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SBD/February 6, 2012/Franchises
Texans, Lions Both Announce Ticket Price Increases Following Postseason Berths
Published February 6, 2012
LIONS ALSO RAISING PRICES: In Detroit, Chris McCosky reported the Lions Friday announced they will be “raising season ticket prices for the first time since after the 2007 season.” Season-ticket prices will increase “on average 7.9 percent for the 2012 season” to $72.04, but some 30,000 seats “will increase only 4 to 5 percent.” Premium seats “are not affected by the increase.” The Lions, who are coming off their first postseason appearance since '99, had “the 28th-lowest average ticket price last season.” With the increase, they “expect to remain well below the average -- 23rd or 24th.” Lions President Tom Lewand said, “In order to stay competitive, we have to be able to invest back into the product. And that's exactly where these dollars go, right back into re-signing our players and keeping the team together.” McCosky noted the price increase "will create more operating revenue for the team, but it won't greatly impact their ability to re-sign all of their free agents." Lewand said, "The cap governs where you are. ... Ticket prices are part of the player budget, but the camp is the main thing" (DETROIT NEWS, 2/4). Lewand said that the price for “80-85% of Ford Field’s seats will increase” in ’12. Lewand: “Our goal is to keep it at or below league average. But we also know that the realities of the economics of the NFL is that this is something that we have to do to stay competitive” (DETROIT FREE PRESS, 2/4).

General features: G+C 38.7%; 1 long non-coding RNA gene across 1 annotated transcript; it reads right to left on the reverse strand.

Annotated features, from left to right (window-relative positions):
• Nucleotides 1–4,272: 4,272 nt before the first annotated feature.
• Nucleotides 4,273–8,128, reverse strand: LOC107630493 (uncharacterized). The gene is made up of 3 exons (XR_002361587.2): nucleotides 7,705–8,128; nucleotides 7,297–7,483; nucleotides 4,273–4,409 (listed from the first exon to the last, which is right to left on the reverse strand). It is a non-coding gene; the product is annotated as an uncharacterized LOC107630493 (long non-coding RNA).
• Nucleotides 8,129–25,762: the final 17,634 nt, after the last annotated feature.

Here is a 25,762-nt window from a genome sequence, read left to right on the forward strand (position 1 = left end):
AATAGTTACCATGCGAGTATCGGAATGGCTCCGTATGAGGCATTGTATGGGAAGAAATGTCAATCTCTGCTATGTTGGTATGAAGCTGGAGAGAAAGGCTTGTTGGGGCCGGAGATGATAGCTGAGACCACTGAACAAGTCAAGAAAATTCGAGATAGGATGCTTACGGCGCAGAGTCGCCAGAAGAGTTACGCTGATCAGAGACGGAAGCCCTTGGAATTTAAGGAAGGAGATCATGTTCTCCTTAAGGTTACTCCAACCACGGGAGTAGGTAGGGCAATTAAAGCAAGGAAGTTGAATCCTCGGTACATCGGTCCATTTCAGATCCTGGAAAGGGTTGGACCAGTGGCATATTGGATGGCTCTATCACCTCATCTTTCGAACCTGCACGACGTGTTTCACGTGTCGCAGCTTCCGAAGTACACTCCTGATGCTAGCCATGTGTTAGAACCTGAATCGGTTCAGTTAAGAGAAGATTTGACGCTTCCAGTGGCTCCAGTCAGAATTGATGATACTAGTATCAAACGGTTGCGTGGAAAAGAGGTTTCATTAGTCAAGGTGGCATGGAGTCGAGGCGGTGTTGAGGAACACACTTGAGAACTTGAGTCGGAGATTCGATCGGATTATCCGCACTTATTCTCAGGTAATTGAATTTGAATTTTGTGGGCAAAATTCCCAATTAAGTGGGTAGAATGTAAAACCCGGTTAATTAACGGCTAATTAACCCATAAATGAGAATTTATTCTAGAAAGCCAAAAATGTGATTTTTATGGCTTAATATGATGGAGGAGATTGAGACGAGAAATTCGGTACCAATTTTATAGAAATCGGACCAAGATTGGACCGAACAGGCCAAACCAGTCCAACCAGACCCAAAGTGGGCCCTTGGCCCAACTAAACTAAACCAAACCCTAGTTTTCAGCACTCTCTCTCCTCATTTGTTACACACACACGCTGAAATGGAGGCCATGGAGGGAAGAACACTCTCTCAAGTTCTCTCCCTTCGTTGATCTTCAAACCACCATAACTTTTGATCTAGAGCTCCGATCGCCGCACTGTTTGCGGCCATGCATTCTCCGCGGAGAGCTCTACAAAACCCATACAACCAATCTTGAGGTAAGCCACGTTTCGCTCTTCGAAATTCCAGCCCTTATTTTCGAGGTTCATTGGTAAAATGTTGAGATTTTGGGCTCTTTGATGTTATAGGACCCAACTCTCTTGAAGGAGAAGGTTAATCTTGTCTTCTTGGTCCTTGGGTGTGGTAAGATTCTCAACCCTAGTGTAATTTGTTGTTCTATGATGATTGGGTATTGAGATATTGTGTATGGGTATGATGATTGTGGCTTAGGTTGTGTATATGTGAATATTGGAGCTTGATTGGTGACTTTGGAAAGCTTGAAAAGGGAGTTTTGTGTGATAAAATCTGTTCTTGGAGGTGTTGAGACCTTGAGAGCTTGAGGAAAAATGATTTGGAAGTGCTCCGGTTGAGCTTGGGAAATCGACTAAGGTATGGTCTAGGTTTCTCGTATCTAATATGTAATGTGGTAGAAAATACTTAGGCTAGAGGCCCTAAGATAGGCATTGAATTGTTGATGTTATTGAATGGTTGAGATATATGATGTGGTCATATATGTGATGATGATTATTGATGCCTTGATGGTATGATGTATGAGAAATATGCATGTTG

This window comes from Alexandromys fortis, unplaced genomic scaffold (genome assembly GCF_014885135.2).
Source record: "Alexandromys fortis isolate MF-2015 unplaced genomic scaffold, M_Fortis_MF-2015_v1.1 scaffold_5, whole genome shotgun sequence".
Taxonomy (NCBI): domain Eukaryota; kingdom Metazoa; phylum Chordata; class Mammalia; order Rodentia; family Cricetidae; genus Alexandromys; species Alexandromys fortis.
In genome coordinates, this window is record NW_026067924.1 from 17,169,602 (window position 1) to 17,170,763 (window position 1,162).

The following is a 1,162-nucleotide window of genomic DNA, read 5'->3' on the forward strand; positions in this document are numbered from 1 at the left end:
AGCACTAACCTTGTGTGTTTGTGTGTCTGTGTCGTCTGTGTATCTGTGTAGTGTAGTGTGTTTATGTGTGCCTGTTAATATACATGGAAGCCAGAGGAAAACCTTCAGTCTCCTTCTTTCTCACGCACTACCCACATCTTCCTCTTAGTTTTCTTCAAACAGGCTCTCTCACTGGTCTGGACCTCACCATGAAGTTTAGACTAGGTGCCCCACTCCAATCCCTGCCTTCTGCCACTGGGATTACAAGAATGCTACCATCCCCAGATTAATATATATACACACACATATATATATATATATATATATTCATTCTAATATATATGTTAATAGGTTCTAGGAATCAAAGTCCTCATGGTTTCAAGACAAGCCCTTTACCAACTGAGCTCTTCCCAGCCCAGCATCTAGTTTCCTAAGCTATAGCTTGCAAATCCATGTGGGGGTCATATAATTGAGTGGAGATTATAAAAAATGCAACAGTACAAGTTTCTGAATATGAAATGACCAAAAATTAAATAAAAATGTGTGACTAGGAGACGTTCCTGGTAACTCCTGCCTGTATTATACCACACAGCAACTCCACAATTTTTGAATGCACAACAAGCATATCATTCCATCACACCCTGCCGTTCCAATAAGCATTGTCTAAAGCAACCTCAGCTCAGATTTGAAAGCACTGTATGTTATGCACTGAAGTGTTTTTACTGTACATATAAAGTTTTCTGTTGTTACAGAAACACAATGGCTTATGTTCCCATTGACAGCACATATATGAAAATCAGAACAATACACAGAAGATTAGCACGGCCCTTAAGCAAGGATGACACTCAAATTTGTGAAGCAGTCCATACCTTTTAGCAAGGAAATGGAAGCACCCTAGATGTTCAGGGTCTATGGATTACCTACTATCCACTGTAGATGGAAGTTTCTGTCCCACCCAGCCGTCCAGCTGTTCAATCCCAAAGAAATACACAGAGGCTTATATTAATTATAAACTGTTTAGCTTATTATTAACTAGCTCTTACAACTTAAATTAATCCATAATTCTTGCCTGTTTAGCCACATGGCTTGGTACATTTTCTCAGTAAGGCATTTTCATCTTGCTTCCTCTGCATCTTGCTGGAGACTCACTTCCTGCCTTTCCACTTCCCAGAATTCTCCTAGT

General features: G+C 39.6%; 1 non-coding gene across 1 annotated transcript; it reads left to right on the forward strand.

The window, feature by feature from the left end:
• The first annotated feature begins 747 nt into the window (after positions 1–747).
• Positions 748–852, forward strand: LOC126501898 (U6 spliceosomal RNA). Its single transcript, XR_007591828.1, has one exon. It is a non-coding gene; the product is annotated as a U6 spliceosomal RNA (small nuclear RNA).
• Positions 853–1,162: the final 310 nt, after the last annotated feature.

RAVENS FREEZE TICKETS AGAIN: In Baltimore, Jeff Zrebiec reported the Ravens have decided “not to raise ticket prices at M&T Bank Stadium for the third straight season.” Ravens President Dick Cass said, “We know that our fans are stretching financially to buy our season tickets. The economy is getting better but it’s still not strong.” The team from ‘01-09 “raised ticket prices every other year.” However, the Ravens ticket prices will “remain in the upper half of the NFL” (Baltimore SUN.com, 2/4). Cass said that another factor in the price freeze is because the team “wants its ticket prices to remain competitive when compared with other NFL teams.” Cass: “We have to be mindful of what other teams are charging” (BIZJOURNALS.com, 2/3).